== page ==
Thousands of UK nursing students caught cheating on courses
Nursing students are disproportionately more likely to cheat during their university studies than any other student group, according to new research.
Thousands of UK nursing students have undergone disciplinary action for cheating in their university studies, new figures have revealed.
UK universities have punished at least 1,706 nursing students in the past three academic years for offences such as plagiarism, collusion and impersonating other students.
According to data obtained by the Times from 61 institutions under the Freedom of Information Act, nursing students are disproportionately more likely to cheat than other students.
Essays for sale
Plagiarism expert Thomas Lancaster told the Times that nursing essays by the ‘high hundreds or low thousands’ were sold to students through companies each year in the UK.
RCN professional lead for education Anne Corrin said deliberate cheating was completely unacceptable, but said many nursing students might not be familiar enough with academic conventions.
‘The majority of plagiarism cases are down to a student’s unfamiliarity with academic writing conventions, including a failure to understand the importance of accurate referencing,' she said.
'Nursing students come from a variety of educational backgrounds: they may not have as much experience of writing academically.’
Ms Corrin added it was important nursing students were educated and supported to develop academic skills.
Almost 300 nursing students were caught cheating at Edinburgh Napier University but fewer than five were referred for investigation by fitness to practise panels, according to the report.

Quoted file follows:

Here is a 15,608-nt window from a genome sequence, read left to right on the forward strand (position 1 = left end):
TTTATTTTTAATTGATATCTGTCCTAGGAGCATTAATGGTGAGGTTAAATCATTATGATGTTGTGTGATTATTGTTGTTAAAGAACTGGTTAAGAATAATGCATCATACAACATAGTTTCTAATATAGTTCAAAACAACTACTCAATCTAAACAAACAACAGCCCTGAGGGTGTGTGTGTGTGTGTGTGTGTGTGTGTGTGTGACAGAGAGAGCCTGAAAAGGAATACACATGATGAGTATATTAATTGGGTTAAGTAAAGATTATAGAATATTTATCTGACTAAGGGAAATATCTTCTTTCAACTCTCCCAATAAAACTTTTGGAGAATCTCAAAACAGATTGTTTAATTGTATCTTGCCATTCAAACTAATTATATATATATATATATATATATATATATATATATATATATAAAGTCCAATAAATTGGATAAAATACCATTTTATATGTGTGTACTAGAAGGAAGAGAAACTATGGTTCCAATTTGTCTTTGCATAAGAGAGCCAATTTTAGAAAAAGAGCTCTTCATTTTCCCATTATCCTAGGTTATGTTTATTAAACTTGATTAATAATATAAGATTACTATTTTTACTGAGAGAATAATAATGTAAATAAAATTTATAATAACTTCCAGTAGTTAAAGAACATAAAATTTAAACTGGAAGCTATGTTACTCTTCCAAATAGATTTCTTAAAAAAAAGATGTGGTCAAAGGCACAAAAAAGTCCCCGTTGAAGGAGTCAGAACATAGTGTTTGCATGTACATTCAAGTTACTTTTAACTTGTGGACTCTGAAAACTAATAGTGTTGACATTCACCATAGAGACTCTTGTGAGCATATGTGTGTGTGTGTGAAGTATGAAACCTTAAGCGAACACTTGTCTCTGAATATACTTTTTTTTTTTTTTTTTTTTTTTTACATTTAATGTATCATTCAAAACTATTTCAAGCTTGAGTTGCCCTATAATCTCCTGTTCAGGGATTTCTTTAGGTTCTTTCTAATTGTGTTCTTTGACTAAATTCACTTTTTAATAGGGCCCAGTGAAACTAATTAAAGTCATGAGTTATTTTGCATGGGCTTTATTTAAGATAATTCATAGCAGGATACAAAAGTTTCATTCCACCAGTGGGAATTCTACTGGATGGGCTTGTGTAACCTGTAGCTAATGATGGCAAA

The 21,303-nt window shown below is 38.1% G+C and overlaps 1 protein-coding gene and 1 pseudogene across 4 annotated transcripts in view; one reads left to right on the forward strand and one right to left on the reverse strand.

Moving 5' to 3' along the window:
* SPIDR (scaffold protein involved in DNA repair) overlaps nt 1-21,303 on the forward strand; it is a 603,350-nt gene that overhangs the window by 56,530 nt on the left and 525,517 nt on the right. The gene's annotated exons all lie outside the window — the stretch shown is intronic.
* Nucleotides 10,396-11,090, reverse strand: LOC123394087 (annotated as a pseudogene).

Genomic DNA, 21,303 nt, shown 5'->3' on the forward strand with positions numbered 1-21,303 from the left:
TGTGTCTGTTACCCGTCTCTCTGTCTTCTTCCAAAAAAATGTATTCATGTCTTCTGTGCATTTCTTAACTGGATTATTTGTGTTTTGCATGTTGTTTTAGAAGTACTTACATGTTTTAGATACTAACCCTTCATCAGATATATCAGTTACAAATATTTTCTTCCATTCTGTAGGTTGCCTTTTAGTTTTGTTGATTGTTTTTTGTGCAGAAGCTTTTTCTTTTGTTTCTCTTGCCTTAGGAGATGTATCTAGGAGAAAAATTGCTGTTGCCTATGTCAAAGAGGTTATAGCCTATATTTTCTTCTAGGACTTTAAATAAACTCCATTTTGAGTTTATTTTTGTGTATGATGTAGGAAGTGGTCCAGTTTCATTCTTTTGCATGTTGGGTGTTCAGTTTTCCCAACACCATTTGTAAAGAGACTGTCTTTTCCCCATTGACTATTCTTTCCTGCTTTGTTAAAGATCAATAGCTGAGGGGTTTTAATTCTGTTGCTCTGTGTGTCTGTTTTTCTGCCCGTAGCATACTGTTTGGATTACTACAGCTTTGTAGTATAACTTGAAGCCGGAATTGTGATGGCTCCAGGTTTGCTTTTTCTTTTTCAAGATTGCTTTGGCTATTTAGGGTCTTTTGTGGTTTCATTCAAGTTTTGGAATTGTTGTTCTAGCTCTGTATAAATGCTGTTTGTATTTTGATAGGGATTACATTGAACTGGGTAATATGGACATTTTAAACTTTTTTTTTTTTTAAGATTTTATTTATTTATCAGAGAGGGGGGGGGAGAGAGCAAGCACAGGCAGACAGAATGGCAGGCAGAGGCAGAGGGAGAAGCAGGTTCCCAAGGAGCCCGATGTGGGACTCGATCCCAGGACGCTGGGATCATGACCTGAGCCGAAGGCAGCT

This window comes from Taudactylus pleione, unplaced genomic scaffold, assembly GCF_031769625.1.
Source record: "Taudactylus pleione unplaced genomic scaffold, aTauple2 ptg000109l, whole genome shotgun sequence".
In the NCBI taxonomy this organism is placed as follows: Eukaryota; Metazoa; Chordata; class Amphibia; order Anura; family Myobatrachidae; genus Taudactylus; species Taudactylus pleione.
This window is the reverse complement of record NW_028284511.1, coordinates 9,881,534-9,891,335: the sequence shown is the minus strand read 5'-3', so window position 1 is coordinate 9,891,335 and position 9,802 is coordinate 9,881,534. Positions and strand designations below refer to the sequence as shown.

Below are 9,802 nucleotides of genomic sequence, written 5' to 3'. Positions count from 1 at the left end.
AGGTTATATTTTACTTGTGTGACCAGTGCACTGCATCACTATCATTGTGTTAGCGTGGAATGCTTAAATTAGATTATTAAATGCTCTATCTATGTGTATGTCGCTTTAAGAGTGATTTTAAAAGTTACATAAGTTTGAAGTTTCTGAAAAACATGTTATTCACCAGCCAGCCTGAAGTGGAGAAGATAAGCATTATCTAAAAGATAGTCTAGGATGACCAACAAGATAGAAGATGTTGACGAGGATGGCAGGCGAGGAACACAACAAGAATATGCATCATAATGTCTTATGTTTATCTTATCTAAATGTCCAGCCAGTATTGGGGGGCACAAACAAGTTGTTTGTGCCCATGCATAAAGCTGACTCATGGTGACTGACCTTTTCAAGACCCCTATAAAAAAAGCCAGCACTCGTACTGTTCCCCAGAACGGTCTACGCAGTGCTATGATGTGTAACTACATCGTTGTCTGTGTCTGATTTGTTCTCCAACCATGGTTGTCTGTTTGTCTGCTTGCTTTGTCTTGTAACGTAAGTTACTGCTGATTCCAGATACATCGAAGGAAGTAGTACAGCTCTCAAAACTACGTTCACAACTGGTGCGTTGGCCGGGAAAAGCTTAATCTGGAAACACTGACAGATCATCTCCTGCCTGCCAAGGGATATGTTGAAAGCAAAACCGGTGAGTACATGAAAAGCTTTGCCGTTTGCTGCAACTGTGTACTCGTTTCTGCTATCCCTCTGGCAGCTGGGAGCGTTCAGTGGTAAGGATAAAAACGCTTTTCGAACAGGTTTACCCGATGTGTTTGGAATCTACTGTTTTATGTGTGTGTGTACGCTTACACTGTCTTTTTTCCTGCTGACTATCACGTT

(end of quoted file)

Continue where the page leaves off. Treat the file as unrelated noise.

The university said it had many more nursing students than any other UK provider.
‘Often plagiarism owes much more to naivety than dishonesty and so we focus on educating students on good practice in their written work,’ a university spokesperson told the Times.
Plagiarism taken seriously
A Council of Deans of Health spokesperson told Nursing Standard the numbers represented a small minority of the 70,000 nursing students in UK universities.
The spokesperson said: ‘Although any instance of plagiarism is a cause for concern, these figures over three years represent a tiny minority of students, fewer than 1% per year.
‘The vast majority of students work hard, are honest and are a credit to their future profession.
‘While it is obviously worrying if websites are deliberately targeting nursing students, these numbers are also a sign that universities take plagiarism seriously and are willing to tackle it.’
'No place for cheats'
An NMC spokesperson said it was the responsibility of academic institutions to ensure individuals had legitimately passed all parts of their courses.
‘There is no place for cheats in nursing or midwifery,' the spokesperson added.
‘Academic institutions must have systems in place to identify and swiftly address concerns about the conduct of any nursing or midwifery student, including cheating and plagiarism.’